If I can just ask a follow-up question to that, you guys are also a purchaser of wholesale space. And as you start to walk down the path to REIT conversion, your ability to secure your assets over long periods of time, obviously, it would be pretty compelling to the investor base. Are you trying to take advantage of the current marketplace? And is there any update on your ability or your recent kind of renewals of some of the wholesale space that you occupy?

Chris Sharp

Well, I mean, I think there's a couple of things. Obviously, in every deal that we look at in terms of extending our footprint, we're going to look at the opportunities in front of us. And we've signaled before on calls and said explicitly that ownership of assets is something we're interested in, where that makes sense. And so we will look at that. And if opportunity presents itself for us to get a good deal on an asset, we certainly will do that. And if we need to lease space under very stable, very long-term favorable conditions, we certainly will do that as well. And there are deals out there for us to extend our footprint to meet fill rates or meet demand. And we'll look at that as we always do. But perhaps Keith can comment a little bit more on the ownership situation as well.

Keith D. Taylor

And Jonathan, what I would say is, generally speaking, when we think about leasing facilities, part of it is based on, as Charles said, where we want to extend our footprints. We're really sort of still a little down. It really is just another form of financing to us. So we have to look at sort of the implied cost of borrowing under a leasing scenario versus basically a do-it-yourself scenario. And we just take that into consideration. And as you know, our ability to borrow debt today, if we so choose, is at a relatively low rate, and certainly if the tax effect is even more. And so from that perspective, we take that into consideration. But it's exactly what Charles said, to the extent that we have the opportunity to own some of our assets, we'll -- and then makes sense for us, we'll certainly do that. To the extent that it's generally a multi-tenanted facility, that's not something, of course, that we're going to own. It's going to be owned typically by real estate concern [ph].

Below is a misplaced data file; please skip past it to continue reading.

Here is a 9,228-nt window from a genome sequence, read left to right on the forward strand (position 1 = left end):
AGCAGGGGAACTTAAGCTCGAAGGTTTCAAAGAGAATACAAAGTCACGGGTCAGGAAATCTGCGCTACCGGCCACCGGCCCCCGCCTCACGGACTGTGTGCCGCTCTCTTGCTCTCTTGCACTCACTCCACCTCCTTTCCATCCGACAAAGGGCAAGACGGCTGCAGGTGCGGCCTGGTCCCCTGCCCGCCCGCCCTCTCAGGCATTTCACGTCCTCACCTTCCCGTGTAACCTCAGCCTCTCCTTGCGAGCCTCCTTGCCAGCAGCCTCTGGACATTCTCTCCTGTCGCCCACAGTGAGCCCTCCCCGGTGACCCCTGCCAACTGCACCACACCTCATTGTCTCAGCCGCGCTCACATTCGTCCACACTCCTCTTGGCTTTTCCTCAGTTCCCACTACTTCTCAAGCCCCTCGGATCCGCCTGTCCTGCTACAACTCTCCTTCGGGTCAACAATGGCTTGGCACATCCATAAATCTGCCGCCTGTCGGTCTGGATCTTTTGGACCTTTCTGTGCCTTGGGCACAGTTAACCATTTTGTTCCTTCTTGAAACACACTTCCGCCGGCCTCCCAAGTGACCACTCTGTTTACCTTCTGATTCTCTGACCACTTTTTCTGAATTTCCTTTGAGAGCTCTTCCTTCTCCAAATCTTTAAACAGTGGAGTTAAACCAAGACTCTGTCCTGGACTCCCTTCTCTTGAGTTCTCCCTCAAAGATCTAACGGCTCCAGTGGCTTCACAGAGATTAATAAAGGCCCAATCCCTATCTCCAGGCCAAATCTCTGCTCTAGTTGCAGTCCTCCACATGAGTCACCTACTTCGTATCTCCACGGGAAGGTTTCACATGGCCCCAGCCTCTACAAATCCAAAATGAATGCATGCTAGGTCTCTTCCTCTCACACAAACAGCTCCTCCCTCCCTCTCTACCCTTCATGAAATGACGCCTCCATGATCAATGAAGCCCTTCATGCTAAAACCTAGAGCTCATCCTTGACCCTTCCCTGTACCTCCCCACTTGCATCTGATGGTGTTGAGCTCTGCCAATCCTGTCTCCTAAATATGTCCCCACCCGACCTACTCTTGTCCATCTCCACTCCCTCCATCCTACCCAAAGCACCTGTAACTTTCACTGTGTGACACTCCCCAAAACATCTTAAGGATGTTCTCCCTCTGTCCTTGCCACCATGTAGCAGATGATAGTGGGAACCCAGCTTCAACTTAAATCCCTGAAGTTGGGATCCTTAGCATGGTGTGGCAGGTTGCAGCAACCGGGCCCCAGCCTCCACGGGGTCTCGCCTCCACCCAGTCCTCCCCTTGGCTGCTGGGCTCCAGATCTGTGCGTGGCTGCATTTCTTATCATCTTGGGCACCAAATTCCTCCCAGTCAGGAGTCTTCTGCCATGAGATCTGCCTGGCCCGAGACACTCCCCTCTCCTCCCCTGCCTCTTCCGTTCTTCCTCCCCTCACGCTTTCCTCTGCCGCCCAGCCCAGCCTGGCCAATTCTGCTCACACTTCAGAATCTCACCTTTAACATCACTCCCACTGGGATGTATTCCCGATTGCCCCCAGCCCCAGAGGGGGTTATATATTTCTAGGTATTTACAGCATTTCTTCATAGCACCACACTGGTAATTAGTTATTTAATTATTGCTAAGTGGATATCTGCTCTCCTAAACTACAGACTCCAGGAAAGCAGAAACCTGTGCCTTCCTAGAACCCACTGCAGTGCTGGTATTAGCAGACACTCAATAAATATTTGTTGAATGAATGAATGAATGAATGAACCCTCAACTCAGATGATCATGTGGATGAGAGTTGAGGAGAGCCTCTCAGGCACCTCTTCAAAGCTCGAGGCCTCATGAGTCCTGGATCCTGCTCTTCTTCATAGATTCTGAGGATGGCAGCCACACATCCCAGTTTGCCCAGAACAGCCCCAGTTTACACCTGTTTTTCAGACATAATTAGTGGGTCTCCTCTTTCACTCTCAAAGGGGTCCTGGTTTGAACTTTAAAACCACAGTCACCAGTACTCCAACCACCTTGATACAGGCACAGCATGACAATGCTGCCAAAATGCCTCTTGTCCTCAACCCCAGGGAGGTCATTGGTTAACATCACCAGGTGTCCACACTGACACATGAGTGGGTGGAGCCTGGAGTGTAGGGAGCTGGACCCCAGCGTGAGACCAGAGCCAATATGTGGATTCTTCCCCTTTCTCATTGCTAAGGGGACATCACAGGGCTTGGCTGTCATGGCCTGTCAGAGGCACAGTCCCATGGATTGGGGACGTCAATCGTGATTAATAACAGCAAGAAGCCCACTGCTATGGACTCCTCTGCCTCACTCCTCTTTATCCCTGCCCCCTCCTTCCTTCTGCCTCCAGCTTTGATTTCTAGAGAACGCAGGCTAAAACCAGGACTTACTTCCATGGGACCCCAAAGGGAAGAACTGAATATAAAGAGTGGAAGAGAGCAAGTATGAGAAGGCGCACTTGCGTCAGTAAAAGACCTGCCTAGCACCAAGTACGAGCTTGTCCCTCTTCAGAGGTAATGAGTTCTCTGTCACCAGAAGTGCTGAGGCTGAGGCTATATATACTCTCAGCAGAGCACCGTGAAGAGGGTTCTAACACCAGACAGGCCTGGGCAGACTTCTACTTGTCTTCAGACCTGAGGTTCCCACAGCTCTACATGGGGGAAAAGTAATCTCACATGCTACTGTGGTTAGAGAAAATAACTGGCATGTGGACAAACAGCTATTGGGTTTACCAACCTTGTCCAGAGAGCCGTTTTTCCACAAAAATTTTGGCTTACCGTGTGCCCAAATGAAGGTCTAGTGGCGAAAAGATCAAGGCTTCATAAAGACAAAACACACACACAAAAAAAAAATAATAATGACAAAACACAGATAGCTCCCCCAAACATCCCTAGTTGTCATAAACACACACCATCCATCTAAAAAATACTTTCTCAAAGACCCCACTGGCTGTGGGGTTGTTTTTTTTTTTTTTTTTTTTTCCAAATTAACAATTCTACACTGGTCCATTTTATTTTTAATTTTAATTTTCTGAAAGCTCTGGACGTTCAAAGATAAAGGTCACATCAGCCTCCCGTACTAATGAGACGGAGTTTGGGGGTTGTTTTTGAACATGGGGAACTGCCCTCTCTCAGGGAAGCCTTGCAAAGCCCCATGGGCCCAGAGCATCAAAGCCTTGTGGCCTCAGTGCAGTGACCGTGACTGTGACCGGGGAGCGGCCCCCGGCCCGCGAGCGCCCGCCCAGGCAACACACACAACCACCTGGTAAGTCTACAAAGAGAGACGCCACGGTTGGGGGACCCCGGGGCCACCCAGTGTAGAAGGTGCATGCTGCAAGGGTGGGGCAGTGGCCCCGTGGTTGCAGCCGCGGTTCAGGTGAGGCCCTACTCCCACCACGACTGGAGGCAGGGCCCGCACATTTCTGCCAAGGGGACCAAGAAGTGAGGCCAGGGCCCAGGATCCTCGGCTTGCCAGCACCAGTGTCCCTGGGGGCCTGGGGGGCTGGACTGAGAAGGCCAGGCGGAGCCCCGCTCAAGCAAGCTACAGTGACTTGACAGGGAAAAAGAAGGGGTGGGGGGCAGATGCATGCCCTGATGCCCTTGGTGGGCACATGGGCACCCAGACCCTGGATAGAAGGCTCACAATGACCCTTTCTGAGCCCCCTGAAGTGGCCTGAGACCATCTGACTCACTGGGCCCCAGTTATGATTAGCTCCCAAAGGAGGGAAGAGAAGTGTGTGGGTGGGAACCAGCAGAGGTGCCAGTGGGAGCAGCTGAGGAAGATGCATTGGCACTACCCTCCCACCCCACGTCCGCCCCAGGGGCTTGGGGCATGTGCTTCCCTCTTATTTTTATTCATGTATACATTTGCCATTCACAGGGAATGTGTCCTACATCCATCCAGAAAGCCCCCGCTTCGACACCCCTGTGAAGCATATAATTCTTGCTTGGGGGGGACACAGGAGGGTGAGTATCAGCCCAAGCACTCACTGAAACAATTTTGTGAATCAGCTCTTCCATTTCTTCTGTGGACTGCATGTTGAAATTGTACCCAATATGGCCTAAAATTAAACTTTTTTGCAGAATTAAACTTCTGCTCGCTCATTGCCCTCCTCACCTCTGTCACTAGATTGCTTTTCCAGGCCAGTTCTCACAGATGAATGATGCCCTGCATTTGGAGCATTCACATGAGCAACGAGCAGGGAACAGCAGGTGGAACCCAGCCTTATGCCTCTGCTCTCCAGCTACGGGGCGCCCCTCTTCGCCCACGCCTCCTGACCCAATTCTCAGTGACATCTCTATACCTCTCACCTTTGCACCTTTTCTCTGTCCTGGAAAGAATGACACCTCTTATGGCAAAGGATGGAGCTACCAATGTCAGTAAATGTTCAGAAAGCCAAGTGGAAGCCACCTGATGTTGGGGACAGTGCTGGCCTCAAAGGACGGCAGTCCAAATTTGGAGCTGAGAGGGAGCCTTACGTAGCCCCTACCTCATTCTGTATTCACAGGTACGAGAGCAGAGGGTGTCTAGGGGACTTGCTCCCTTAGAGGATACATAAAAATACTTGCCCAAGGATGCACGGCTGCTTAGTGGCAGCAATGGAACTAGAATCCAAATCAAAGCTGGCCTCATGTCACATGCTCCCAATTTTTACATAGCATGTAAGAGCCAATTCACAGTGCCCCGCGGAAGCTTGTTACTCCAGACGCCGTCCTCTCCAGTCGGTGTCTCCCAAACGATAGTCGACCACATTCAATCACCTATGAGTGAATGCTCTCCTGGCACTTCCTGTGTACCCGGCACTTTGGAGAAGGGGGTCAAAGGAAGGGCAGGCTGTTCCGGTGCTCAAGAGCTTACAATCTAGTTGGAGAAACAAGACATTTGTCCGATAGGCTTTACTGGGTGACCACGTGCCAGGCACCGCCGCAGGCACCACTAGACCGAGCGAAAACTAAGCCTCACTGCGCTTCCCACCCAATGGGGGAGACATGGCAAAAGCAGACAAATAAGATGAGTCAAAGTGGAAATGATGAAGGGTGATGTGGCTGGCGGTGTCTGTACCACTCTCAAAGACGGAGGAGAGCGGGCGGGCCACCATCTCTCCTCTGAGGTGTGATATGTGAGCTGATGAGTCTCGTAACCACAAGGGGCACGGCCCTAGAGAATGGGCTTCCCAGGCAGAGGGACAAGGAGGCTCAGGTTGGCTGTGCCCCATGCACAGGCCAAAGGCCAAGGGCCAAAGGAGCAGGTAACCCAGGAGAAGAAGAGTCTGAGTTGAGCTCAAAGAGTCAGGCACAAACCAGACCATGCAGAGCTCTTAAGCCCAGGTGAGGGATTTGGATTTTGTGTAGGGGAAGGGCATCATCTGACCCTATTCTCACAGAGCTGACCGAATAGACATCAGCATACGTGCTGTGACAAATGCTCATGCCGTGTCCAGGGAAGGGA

Jonathan A. Schildkraut - Evercore Partners Inc., Research Division

Yes. I was thinking more along the lines of, you're already in an asset. The opportunity came up to maybe renew or extend the term at a favorable rate. But I absolutely understand what you're saying. In terms of the D&A, Keith, is there any way to think about this differently, given the extension of useful lives?

Keith D. Taylor

Yes. There's really not because -- the challenge that we have here, Jonathan, is when we talk about recapture -- what we're really talking about is tax recapture, which is very different than book. And so the recapture is effectively recapturing -- if you will, the IRS recapturing basically the depreciation that we took as a C-Corp and there -- and we re-characterize it as basically real estate -- that was real estate oriented, it could be amortized for tax purposes up to 40 years. And so effectively, that recapture through 2011, any adjustment to our taxable income for 2012, is really all about tax. It has nothing really to do with book. So -- but as a general comment, when we think about the economic life of our assets, I still maintain it's roughly 20 years or greater. And we've always had somewhere between 20 and 30 years as the economic life of many of our assets. And as long as we have strong maintenance or preventive and predictive maintenance programs, which we do, we should enjoy the full economic life of that asset. And so I think we're -- I think what we're going to get then is a little bit of a mix match between what the tax authorities look at versus what the U.S. GAAP sort of reporting is for our depreciation. And I think that was the -- that's the issue here.

Operator

Our next question comes from Mike McCormack, Nomura Securities.

Michael McCormack - Nomura Securities Co. Ltd., Research Division

Just a quick one, Keith. You mentioned that there's some increased cabinet churn at the end of the quarter. Can you just sort of walk through -- and maybe Charles can help on this as well -- just walk through the process of optimization, sort of how far along we are, whether that was the cause of late-quarter churn on the U.S. cabinets? And then secondly, on EMEA, obviously, very strong interconnect from ancotel. Is there a read-through from that, which you can then sort of process that interconnect revenue and dive more penetration into that market as well?

Charles Meyers